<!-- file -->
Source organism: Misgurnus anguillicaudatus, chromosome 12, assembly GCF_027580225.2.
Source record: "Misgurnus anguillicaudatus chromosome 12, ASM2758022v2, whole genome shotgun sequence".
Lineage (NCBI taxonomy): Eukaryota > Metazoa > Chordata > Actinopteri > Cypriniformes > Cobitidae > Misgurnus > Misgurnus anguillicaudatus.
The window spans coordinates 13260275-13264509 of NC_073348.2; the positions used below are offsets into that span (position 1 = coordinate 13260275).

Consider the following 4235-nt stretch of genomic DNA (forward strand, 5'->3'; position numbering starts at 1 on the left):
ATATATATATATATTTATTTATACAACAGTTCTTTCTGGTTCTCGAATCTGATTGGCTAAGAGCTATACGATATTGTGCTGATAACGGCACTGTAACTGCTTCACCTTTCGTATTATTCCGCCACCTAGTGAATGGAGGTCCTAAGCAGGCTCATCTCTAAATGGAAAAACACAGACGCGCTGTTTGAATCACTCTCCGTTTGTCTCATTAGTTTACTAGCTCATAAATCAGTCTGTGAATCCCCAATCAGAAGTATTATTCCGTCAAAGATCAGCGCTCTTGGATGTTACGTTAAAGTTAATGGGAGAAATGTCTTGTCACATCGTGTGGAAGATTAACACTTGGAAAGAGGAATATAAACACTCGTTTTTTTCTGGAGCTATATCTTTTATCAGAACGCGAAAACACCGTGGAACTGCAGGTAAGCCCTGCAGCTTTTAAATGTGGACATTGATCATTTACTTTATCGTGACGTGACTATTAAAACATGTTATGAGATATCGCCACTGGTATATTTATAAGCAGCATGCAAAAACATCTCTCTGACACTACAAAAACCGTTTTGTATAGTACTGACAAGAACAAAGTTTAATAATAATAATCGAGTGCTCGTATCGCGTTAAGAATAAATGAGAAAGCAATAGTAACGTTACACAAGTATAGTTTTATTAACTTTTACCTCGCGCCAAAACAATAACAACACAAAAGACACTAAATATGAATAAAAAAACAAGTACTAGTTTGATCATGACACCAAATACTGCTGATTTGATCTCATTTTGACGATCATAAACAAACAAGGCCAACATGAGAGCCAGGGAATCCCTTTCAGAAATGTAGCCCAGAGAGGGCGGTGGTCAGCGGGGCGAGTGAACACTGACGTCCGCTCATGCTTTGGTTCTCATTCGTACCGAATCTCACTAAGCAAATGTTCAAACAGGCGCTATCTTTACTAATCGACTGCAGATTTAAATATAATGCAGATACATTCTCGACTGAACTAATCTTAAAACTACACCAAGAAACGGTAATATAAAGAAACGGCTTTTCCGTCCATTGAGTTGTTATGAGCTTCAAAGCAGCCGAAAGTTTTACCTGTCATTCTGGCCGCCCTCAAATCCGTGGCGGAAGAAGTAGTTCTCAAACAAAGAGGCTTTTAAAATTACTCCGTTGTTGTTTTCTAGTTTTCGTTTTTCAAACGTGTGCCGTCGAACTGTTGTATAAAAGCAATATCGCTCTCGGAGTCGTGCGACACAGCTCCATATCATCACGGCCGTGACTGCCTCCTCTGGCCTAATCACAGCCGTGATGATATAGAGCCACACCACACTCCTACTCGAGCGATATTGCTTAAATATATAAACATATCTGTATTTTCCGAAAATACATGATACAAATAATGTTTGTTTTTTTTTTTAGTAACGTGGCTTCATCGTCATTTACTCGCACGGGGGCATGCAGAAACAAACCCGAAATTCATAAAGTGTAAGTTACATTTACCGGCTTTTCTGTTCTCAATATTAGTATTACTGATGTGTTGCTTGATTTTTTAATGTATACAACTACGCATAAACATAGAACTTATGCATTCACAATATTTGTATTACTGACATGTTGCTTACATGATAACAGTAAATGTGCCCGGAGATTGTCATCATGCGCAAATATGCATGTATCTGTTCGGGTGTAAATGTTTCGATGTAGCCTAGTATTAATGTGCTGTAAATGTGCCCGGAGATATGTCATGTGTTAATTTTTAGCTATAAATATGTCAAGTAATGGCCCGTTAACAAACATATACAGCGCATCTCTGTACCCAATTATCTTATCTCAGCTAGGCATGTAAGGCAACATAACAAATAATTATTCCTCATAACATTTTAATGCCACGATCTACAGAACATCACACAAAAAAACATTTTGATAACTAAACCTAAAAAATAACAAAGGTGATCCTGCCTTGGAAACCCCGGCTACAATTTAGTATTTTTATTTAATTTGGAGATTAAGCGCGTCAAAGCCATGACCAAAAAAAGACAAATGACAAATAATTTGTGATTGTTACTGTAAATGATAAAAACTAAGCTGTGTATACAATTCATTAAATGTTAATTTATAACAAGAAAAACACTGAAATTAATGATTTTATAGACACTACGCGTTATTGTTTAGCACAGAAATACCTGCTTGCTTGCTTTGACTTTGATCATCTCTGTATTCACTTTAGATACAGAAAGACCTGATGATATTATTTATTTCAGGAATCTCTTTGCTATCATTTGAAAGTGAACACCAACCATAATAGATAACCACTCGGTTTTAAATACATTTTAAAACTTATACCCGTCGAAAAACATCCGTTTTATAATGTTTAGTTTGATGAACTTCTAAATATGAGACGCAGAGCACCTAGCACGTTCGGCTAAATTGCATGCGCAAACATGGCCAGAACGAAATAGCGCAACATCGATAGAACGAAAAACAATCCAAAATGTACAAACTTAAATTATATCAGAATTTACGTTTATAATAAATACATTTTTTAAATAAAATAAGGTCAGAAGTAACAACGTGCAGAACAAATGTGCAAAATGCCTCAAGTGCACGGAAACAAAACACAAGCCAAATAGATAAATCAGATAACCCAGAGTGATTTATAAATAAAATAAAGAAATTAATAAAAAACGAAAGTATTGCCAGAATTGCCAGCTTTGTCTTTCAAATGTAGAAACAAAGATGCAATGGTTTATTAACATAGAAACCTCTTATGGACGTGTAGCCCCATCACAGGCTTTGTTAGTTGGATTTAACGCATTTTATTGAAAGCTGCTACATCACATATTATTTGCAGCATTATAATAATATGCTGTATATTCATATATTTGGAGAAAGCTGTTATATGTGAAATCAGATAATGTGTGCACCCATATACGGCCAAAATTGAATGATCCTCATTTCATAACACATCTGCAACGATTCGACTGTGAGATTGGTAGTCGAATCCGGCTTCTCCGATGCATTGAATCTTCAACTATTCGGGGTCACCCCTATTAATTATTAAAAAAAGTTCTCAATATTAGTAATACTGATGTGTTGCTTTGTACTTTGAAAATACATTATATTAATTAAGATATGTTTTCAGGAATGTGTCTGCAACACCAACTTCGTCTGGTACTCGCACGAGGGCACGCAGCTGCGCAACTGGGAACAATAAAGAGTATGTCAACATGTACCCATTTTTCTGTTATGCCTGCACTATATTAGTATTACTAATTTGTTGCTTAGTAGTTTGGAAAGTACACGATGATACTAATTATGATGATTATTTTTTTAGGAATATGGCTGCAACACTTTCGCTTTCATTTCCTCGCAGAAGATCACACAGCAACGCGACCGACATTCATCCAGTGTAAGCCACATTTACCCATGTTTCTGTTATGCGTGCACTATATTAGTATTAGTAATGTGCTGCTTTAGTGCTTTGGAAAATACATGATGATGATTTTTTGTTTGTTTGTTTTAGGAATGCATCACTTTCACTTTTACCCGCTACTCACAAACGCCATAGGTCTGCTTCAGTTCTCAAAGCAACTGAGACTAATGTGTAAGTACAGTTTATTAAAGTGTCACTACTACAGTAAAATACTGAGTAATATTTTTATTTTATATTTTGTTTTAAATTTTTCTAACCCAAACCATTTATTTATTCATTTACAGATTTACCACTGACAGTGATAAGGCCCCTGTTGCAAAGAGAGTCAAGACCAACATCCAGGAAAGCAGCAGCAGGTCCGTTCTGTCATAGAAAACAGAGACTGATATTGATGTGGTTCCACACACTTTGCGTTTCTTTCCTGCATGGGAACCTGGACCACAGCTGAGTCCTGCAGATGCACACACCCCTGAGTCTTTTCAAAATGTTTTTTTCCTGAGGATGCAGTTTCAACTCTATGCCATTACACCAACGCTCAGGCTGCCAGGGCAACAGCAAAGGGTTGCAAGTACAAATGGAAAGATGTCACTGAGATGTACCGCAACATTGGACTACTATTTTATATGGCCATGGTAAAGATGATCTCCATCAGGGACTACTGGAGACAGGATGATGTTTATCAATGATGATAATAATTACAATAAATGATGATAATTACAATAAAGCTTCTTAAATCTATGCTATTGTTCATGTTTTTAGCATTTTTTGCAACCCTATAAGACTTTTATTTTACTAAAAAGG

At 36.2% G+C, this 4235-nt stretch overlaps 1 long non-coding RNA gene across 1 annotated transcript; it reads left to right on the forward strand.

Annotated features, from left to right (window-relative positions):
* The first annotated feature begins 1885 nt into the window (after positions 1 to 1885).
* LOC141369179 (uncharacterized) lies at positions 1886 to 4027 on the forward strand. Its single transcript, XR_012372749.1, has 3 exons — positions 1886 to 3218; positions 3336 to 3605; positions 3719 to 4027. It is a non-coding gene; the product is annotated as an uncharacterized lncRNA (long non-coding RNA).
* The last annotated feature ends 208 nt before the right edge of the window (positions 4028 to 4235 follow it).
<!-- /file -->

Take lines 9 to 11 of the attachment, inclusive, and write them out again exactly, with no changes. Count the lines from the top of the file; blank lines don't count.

* The first annotated feature begins 1885 nt into the window (after positions 1 to 1885).
* LOC141369179 (uncharacterized) lies at positions 1886 to 4027 on the forward strand. Its single transcript, XR_012372749.1, has 3 exons — positions 1886 to 3218; positions 3336 to 3605; positions 3719 to 4027. It is a non-coding gene; the product is annotated as an uncharacterized lncRNA (long non-coding RNA).
* The last annotated feature ends 208 nt before the right edge of the window (positions 4028 to 4235 follow it).